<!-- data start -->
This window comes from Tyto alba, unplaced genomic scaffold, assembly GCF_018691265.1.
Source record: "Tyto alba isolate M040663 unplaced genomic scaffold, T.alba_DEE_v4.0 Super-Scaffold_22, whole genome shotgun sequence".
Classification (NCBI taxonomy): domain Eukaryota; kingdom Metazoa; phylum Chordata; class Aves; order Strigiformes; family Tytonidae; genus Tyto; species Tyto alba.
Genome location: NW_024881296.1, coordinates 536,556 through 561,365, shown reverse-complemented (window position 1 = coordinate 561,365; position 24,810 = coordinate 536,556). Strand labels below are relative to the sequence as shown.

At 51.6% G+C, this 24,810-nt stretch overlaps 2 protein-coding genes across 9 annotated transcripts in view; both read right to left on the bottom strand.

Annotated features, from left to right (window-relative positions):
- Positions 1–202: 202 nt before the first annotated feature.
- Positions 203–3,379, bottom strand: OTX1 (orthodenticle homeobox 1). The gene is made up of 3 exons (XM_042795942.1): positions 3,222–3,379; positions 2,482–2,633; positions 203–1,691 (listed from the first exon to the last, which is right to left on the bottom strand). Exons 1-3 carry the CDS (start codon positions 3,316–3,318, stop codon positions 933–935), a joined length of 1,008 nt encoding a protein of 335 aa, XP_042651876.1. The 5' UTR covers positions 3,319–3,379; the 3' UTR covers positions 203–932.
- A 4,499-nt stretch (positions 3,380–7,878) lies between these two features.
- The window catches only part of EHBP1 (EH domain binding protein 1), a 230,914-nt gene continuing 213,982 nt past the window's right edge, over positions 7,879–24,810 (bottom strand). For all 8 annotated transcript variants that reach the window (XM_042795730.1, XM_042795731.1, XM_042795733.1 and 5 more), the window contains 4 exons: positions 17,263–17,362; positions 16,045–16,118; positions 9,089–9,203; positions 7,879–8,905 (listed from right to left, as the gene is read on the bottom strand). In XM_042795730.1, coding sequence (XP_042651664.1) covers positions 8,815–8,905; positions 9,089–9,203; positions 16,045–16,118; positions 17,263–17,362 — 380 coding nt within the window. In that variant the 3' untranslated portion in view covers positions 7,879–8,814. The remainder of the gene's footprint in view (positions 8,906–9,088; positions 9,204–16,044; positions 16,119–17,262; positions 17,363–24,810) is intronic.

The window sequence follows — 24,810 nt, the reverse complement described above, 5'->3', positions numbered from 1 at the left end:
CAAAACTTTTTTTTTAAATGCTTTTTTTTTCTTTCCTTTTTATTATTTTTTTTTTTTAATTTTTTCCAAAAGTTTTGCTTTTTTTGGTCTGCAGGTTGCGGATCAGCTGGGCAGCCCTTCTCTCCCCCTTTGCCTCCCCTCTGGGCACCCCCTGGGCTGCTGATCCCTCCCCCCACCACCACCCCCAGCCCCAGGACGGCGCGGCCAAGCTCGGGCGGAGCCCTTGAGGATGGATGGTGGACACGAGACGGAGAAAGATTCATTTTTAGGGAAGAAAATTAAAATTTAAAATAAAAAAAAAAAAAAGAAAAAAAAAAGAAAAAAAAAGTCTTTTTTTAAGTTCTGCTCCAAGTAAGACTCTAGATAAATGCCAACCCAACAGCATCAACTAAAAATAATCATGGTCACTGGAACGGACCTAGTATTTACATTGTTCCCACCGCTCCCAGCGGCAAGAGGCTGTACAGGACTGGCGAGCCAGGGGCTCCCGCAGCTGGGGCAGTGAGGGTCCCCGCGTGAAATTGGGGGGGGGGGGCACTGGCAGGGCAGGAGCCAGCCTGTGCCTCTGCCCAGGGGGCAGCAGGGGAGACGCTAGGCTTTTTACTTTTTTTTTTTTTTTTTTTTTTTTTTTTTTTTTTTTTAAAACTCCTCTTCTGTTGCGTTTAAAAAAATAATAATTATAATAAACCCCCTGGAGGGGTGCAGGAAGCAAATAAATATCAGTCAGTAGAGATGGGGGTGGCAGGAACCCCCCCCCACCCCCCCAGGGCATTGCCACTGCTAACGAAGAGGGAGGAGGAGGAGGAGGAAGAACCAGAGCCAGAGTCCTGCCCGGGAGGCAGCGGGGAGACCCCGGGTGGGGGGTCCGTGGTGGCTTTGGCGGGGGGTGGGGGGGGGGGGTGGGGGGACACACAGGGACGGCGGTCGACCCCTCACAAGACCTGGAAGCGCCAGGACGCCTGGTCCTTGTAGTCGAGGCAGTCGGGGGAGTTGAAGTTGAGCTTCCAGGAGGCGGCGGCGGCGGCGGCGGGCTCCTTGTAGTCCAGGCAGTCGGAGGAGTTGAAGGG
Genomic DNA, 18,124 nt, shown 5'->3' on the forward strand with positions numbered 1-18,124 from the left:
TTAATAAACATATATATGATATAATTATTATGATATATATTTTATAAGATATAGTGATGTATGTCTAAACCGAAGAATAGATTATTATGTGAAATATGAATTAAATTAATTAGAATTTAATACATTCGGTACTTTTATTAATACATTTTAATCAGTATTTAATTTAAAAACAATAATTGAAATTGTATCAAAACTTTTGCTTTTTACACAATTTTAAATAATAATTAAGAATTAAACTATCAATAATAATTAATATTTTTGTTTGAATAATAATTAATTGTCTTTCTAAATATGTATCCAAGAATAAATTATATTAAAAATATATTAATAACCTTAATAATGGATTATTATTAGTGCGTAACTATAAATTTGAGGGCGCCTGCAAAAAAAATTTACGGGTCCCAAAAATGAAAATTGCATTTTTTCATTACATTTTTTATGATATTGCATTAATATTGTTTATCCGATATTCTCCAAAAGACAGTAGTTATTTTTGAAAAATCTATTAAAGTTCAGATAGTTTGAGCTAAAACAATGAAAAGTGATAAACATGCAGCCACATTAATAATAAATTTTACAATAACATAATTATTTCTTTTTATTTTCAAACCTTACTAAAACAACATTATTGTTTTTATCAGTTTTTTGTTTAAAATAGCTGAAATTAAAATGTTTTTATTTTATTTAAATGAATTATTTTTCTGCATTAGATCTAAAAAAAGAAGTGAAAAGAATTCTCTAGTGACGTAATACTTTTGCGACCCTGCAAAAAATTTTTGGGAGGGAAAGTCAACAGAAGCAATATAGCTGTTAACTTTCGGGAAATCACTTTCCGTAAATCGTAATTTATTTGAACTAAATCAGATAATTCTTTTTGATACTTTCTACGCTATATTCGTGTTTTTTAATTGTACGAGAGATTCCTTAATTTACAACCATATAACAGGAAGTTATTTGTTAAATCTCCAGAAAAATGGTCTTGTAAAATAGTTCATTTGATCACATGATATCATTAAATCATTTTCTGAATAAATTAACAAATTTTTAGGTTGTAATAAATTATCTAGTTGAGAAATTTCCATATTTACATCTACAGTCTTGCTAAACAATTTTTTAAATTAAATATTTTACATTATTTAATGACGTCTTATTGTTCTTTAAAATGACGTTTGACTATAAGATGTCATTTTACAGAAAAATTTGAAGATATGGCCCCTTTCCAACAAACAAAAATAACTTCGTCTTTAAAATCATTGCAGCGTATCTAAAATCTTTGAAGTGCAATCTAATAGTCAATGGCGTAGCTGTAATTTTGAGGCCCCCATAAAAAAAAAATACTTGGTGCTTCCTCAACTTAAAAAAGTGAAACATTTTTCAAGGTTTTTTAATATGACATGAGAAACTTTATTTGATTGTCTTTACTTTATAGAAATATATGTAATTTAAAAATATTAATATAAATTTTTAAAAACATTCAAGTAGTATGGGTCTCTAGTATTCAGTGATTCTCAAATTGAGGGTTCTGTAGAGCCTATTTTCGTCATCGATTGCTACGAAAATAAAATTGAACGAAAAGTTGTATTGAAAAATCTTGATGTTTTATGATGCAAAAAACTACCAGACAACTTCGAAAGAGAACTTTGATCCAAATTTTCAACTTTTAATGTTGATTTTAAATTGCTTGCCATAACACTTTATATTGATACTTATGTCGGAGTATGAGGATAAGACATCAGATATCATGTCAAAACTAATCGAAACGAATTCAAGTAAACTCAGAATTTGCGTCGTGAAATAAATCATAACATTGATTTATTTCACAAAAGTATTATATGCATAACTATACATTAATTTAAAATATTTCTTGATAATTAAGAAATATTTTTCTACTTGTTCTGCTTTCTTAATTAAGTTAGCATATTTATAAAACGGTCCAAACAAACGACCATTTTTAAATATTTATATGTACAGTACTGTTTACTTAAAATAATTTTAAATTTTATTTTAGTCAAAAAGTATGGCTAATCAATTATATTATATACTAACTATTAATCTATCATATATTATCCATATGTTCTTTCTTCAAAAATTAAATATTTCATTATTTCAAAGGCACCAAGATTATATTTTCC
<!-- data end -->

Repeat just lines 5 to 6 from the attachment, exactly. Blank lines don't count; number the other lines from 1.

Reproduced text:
At 51.6% G+C, this 24,810-nt stretch overlaps 2 protein-coding genes across 9 annotated transcripts in view; both read right to left on the bottom strand.

Annotated features, from left to right (window-relative positions):